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Lockdown: Kevin Spacey must fight his way off death row in 'The Life of David Gale.'

Gale Force

Death row suspense keeps 'The Life of David Gale' at the boiling point

By Traci Vogel

ALAN PARKER'S film roster reads like a chemistry textbook. Through a career that includes Angela's Ashes, Evita, Mississippi Burning, Angel Heart and even--early on--Pink Floyd--The Wall, Parker has proved adept at ascertaining the exact temperature at which blood boils. I wouldn't be at all surprised to learn that he has the word "passion" tattooed on his bicep.

The British director's newest film, The Life of David Gale, fits right in with the rest of his work. It tells the story of its namesake, a philosophy professor and anti-death penalty activist played by Kevin Spacey who, as the movie opens, sits morosely in his last few days on death row himself, convicted of murdering a fellow activist named Constance. The irony of Gale's fate is only one of many twists in the movie, which navigates more 90-degree angles than a rat in a laboratory. In fact, Gale very much resembles a panicked rat, running full tilt through his paces as his life closes down around him. The movie lets him tell his own story, in a flashback narration to journalist Bitsey Bloom (Kate Winslet) that surfs back through time.

Gale's story seems to be one of entrapment: first by a steamy student, then by an academic rumor mill that condemns him as politically incorrect, if not legally guilty. When Gale's small son is endangered, Gale loses what self-control he possessed, careening into an alcoholic existence, sleeping in his car and showing up on Constance's patio unannounced. Ragged, defeated, he is a natural suspect when Constance turns up dead.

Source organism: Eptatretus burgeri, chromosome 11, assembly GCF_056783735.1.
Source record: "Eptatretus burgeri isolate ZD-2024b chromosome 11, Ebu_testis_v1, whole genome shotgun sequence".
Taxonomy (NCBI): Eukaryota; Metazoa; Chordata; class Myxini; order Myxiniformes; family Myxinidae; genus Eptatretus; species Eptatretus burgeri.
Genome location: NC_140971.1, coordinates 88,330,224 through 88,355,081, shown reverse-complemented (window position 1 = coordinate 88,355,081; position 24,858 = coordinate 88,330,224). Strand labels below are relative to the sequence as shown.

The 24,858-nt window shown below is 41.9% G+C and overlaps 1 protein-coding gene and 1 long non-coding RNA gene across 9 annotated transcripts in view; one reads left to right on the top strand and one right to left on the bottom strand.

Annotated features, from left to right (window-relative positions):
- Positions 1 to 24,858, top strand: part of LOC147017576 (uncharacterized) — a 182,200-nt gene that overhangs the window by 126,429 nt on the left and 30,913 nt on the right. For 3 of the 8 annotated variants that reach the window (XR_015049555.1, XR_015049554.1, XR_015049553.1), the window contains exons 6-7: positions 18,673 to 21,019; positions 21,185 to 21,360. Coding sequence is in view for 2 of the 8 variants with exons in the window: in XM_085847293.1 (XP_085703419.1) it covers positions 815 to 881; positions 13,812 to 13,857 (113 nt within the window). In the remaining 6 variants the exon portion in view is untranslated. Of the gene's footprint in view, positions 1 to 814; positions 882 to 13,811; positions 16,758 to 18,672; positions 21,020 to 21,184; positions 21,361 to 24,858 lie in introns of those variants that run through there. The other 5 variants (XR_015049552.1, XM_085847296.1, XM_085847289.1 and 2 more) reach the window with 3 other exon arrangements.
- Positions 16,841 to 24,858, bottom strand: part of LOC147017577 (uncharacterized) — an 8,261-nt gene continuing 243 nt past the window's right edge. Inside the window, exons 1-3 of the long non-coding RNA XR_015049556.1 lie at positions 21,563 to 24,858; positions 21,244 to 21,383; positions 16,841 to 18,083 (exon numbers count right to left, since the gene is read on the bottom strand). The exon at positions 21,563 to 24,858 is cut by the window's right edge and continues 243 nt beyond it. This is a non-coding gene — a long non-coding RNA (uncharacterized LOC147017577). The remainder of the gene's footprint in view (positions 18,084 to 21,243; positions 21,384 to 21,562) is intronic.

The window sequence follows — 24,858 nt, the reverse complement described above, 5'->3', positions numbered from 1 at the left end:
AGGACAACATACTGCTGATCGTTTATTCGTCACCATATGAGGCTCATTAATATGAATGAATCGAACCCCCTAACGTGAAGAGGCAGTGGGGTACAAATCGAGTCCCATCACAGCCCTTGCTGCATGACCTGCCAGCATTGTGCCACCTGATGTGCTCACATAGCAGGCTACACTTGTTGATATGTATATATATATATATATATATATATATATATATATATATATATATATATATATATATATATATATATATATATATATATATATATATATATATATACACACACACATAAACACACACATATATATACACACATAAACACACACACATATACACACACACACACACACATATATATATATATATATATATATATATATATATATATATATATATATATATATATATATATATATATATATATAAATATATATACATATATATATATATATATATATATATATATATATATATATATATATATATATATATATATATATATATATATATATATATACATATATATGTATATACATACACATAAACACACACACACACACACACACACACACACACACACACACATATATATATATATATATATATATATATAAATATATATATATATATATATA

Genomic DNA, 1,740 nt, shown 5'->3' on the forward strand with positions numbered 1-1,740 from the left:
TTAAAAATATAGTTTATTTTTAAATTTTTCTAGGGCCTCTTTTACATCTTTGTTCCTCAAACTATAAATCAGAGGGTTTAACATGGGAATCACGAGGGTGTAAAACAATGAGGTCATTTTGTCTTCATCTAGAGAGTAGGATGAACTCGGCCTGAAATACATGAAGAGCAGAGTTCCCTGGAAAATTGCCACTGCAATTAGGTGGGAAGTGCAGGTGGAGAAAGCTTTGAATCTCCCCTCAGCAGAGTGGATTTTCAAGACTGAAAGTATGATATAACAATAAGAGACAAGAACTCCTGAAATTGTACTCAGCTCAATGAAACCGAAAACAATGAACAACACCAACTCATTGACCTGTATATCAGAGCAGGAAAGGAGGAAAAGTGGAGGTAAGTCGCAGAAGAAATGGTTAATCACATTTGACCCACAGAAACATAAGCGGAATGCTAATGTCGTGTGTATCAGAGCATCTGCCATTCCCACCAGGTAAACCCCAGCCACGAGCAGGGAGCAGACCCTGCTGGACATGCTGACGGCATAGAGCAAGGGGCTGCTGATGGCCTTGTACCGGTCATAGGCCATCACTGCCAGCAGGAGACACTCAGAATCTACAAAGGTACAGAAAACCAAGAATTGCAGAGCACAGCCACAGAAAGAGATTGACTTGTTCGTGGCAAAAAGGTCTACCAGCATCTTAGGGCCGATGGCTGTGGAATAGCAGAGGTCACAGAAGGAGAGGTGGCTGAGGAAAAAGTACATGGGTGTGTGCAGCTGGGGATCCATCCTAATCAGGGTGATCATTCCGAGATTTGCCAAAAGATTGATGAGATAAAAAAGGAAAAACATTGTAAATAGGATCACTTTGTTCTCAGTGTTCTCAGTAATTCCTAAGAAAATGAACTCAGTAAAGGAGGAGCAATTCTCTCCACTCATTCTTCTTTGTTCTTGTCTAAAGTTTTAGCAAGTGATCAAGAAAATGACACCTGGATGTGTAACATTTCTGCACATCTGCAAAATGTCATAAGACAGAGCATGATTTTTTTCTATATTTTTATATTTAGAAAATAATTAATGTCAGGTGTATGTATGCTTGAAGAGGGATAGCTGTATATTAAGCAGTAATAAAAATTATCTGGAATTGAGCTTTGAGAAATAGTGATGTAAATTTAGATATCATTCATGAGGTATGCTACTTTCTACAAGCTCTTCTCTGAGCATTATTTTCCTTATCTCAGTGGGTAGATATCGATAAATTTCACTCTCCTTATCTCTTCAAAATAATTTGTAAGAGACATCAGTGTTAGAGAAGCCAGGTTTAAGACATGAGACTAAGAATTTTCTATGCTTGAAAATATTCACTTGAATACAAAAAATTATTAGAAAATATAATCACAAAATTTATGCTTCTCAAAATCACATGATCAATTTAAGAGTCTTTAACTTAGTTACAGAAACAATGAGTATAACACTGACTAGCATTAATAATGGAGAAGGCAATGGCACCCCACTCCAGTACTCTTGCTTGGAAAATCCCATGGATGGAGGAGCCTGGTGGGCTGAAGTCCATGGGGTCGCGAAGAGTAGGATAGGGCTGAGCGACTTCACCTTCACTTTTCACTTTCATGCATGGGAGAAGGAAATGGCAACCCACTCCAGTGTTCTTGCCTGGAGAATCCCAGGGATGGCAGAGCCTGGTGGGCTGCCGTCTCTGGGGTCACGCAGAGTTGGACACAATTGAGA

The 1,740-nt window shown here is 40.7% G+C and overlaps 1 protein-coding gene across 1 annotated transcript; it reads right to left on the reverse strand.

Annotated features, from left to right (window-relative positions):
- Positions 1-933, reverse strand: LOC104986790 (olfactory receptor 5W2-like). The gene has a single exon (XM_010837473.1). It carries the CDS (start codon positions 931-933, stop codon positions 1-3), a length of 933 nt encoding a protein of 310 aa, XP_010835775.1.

But as Bloom listens to Gale's story, she becomes increasingly convinced that there's more to the case than meets the eye, but where are the missing pieces? What is Gale's attorney hiding? And who's that backlit cowboy who keeps following her? As Bitsey Bloom, Winslet elevates her usual intensity, her face slowly evolving from a grimace of skepticism to a rictus of dread as she apprehends her position. As journalists often do, Bloom finds herself being used as a pawn in a game she has to scramble to understand, but the stakes are much higher than she is used to. Bloom and her intern drive desperately from clue to clue in a rental car whose "check engine" light gleams ominously, making connections a step too late and quaking with stress. The film treats the suspense genre like the adrenaline syringe it is, and Parker's sense of pacing is nearly Hitchcockian. A postcard, a videotape, the figure of the cowboy--these are all iconic elements of mystery, just anonymous enough to evoke horror, not specific enough to give away the ending. And like that tease of a movie The Sixth Sense, The Life of David Gale has a surprise ending friends will not tell friends. Suffice to say the ending proves Parker's evident theorem: that passion is the reason for most anything to exist, and to cease existing.

The Life of David Gale (R; 130 min.), directed by Alan Parker, written by Charles Randolph, photographed by Michael Seresin and starring Kevin Spacey and Kate Winslet, opens Friday at selected theaters valleywide.

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From the February 20-26, 2003 issue of Metro, Silicon Valley's Weekly Newspaper.

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